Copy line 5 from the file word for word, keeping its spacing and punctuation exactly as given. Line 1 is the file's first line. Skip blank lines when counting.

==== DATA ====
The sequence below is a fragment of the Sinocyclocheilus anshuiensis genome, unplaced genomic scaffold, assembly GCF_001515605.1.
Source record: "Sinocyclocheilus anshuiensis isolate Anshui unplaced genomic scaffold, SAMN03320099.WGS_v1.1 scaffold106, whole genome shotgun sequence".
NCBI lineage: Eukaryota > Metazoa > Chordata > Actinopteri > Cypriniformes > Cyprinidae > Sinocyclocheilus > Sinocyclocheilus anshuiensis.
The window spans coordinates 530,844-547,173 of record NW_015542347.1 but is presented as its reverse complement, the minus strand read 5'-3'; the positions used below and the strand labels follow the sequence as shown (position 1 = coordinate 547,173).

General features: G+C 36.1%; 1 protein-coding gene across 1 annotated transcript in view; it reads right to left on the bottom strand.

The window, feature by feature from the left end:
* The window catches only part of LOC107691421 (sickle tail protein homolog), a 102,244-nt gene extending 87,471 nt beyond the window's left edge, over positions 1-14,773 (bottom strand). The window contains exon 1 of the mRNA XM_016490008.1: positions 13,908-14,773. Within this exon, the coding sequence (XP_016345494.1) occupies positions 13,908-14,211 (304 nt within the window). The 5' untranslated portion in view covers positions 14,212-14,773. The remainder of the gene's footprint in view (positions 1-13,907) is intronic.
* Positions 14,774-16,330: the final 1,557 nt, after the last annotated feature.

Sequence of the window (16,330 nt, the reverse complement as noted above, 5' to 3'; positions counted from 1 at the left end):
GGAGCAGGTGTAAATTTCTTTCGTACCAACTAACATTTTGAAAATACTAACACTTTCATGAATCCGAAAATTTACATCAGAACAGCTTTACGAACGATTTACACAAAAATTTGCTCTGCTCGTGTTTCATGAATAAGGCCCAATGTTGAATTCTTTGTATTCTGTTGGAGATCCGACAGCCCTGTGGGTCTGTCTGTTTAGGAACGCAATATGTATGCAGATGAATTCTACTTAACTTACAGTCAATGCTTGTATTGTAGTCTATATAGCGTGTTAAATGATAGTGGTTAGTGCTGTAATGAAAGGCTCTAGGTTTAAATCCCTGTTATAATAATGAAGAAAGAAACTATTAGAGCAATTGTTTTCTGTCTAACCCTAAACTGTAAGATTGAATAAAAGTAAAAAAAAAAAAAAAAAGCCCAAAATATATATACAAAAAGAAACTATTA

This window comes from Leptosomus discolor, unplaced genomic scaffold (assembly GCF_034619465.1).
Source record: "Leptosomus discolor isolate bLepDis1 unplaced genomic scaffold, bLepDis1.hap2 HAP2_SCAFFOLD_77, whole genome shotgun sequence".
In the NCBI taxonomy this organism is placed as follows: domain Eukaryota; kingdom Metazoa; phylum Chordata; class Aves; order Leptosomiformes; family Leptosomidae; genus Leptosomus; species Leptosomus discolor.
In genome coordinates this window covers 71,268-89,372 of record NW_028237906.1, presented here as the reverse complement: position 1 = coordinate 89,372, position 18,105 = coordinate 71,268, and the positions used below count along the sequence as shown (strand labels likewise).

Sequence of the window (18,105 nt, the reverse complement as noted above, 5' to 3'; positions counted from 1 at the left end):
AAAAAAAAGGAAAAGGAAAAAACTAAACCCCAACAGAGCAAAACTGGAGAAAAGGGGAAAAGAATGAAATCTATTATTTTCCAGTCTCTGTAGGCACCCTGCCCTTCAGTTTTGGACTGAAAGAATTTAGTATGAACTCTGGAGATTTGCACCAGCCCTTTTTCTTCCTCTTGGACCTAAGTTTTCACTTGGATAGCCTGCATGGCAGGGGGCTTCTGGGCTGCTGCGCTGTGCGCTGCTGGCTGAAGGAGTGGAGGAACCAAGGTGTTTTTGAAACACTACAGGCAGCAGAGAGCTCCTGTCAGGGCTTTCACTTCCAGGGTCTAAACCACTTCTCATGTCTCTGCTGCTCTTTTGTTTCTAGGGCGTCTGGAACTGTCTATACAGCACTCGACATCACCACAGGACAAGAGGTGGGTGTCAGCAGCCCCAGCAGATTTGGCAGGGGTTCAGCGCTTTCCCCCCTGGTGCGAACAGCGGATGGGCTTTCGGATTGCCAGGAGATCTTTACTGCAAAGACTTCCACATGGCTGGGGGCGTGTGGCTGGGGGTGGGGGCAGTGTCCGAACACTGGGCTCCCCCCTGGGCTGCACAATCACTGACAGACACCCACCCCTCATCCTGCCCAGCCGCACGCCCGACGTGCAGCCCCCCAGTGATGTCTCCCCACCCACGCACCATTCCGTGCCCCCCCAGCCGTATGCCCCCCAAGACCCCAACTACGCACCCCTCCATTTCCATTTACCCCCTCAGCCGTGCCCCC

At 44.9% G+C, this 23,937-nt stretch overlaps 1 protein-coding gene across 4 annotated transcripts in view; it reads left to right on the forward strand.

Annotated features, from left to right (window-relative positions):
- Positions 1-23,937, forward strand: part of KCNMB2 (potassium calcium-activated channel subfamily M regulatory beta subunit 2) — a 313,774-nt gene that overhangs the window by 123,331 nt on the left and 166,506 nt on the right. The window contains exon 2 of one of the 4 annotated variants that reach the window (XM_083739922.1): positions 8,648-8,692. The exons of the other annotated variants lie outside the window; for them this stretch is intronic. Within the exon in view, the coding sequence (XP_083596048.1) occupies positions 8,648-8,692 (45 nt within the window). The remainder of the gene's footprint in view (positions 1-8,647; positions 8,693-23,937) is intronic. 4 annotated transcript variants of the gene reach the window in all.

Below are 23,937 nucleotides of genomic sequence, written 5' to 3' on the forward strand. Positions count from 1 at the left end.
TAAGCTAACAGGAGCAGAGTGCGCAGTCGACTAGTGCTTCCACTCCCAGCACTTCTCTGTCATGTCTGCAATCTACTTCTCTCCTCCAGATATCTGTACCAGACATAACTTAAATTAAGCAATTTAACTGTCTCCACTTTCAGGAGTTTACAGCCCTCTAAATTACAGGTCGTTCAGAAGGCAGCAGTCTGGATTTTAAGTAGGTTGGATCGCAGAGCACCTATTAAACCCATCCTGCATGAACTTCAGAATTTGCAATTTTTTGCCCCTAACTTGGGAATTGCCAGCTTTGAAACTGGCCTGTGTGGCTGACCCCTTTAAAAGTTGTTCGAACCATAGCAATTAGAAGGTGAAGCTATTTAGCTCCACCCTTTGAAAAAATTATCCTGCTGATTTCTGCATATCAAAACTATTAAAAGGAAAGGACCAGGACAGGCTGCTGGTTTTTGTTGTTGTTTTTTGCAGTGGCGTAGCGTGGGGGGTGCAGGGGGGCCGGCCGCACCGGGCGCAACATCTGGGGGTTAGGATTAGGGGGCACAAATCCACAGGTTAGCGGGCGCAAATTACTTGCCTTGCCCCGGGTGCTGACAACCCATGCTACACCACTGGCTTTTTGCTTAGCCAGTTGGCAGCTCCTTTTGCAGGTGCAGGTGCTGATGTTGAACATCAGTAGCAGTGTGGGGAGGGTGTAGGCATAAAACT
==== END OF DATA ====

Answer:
General features: G+C 36.1%; 1 protein-coding gene across 1 annotated transcript in view; it reads right to left on the bottom strand.